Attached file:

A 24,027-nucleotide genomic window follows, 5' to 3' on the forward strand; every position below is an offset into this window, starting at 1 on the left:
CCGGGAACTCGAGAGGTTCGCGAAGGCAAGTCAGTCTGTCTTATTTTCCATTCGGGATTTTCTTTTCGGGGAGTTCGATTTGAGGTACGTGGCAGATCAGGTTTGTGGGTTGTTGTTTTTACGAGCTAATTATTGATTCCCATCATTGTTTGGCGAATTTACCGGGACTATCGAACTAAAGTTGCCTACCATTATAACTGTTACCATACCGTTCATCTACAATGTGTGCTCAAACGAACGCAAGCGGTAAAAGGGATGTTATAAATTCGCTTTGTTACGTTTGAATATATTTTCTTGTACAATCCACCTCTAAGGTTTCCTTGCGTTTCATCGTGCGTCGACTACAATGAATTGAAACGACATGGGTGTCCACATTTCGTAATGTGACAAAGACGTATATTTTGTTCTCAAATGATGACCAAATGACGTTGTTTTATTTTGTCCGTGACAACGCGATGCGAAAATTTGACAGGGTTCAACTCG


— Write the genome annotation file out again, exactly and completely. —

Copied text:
A 24,027-nucleotide genomic window follows, 5' to 3' on the forward strand; every position below is an offset into this window, starting at 1 on the left:
CCGGGAACTCGAGAGGTTCGCGAAGGCAAGTCAGTCTGTCTTATTTTCCATTCGGGATTTTCTTTTCGGGGAGTTCGATTTGAGGTACGTGGCAGATCAGGTTTGTGGGTTGTTGTTTTTACGAGCTAATTATTGATTCCCATCATTGTTTGGCGAATTTACCGGGACTATCGAACTAAAGTTGCCTACCATTATAACTGTTACCATACCGTTCATCTACAATGTGTGCTCAAACGAACGCAAGCGGTAAAAGGGATGTTATAAATTCGCTTTGTTACGTTTGAATATATTTTCTTGTACAATCCACCTCTAAGGTTTCCTTGCGTTTCATCGTGCGTCGACTACAATGAATTGAAACGACATGGGTGTCCACATTTCGTAATGTGACAAAGACGTATATTTTGTTCTCAAATGATGACCAAATGACGTTGTTTTATTTTGTCCGTGACAACGCGATGCGAAAATTTGACAGGGTTCAACTCG